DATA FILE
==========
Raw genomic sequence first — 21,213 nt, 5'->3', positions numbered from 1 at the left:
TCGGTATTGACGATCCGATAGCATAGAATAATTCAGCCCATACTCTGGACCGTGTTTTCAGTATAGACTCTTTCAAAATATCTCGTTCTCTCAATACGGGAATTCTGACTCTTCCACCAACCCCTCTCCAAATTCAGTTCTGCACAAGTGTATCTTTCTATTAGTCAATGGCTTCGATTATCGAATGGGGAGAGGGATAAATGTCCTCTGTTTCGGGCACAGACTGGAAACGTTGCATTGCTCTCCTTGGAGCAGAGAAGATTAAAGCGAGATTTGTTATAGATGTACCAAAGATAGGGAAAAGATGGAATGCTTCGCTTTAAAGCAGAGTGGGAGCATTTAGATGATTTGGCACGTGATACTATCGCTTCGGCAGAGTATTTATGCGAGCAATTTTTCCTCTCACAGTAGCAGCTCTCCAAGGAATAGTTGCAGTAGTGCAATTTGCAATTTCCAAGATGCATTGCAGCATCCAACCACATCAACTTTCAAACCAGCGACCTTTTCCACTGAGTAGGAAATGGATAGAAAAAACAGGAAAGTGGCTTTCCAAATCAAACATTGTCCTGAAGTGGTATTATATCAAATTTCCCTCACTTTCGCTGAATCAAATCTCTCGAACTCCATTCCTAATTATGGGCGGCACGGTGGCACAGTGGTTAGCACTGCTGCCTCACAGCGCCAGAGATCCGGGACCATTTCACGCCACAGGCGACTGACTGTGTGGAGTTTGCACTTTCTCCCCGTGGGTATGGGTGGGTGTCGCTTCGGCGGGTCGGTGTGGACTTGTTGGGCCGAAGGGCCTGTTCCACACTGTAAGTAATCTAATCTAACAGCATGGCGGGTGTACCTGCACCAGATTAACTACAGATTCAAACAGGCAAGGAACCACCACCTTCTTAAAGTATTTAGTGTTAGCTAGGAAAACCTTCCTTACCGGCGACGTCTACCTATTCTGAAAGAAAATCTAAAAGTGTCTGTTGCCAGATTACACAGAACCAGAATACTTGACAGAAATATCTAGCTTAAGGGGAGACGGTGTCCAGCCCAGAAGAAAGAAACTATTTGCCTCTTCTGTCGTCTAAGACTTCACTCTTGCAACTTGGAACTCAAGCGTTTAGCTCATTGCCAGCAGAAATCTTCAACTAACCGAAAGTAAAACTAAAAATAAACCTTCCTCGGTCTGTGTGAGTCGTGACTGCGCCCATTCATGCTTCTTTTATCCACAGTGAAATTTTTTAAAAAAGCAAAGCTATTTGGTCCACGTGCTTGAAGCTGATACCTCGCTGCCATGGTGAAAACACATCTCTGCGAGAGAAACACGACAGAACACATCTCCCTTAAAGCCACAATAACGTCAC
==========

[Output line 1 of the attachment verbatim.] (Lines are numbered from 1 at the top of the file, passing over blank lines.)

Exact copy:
Raw genomic sequence first — 21,213 nt, 5'->3', positions numbered from 1 at the left: